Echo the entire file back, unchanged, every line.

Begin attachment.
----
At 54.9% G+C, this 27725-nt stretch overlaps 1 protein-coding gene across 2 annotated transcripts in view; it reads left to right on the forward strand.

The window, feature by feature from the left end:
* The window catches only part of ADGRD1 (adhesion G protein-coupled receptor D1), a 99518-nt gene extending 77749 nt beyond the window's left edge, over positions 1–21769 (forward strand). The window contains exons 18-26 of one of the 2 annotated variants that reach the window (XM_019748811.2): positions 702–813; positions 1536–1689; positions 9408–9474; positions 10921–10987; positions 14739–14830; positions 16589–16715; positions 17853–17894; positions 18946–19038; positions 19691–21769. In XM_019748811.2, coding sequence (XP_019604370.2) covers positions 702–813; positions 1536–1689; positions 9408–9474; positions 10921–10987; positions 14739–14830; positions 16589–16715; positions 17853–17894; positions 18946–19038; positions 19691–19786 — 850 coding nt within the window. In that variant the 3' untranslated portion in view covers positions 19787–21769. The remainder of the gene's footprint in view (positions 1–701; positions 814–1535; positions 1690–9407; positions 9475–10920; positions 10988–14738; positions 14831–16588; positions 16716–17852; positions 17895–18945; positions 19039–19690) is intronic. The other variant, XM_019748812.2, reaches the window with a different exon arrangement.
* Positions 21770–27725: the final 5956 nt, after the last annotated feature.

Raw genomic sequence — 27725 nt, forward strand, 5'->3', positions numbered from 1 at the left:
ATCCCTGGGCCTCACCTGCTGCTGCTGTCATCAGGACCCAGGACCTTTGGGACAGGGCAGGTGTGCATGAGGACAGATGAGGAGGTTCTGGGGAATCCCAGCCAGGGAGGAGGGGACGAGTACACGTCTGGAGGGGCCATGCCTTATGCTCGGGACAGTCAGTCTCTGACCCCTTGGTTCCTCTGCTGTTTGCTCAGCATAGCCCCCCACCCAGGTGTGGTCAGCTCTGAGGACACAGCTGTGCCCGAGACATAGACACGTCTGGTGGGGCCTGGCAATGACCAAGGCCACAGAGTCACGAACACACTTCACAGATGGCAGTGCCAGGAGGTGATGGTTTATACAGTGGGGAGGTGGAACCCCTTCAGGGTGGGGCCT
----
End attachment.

At 54.9% G+C, this 27725-nt stretch overlaps 1 protein-coding gene across 2 annotated transcripts in view; it reads left to right on the forward strand.

The window, feature by feature from the left end:
* The window catches only part of ADGRD1 (adhesion G protein-coupled receptor D1), a 99518-nt gene extending 77749 nt beyond the window's left edge, over positions 1–21769 (forward strand). The window contains exons 18-26 of one of the 2 annotated variants that reach the window (XM_019748811.2): positions 702–813; positions 1536–1689; positions 9408–9474; positions 10921–10987; positions 14739–14830; positions 16589–16715; positions 17853–17894; positions 18946–19038; positions 19691–21769. In XM_019748811.2, coding sequence (XP_019604370.2) covers positions 702–813; positions 1536–1689; positions 9408–9474; positions 10921–10987; positions 14739–14830; positions 16589–16715; positions 17853–17894; positions 18946–19038; positions 19691–19786 — 850 coding nt within the window. In that variant the 3' untranslated portion in view covers positions 19787–21769. The remainder of the gene's footprint in view (positions 1–701; positions 814–1535; positions 1690–9407; positions 9475–10920; positions 10988–14738; positions 14831–16588; positions 16716–17852; positions 17895–18945; positions 19039–19690) is intronic. The other variant, XM_019748812.2, reaches the window with a different exon arrangement.
* Positions 21770–27725: the final 5956 nt, after the last annotated feature.

Raw genomic sequence — 27725 nt, forward strand, 5'->3', positions numbered from 1 at the left:
ATCCCTGGGCCTCACCTGCTGCTGCTGTCATCAGGACCCAGGACCTTTGGGACAGGGCAGGTGTGCATGAGGACAGATGAGGAGGTTCTGGGGAATCCCAGCCAGGGAGGAGGGGACGAGTACACGTCTGGAGGGGCCATGCCTTATGCTCGGGACAGTCAGTCTCTGACCCCTTGGTTCCTCTGCTGTTTGCTCAGCATAGCCCCCCACCCAGGTGTGGTCAGCTCTGAGGACACAGCTGTGCCCGAGACATAGACACGTCTGGTGGGGCCTGGCAATGACCAAGGCCACAGAGTCACGAACACACTTCACAGATGGCAGTGCCAGGAGGTGATGGTTTATACAGTGGGGAGGTGGAACCCCTTCAGGGTGGGGCCT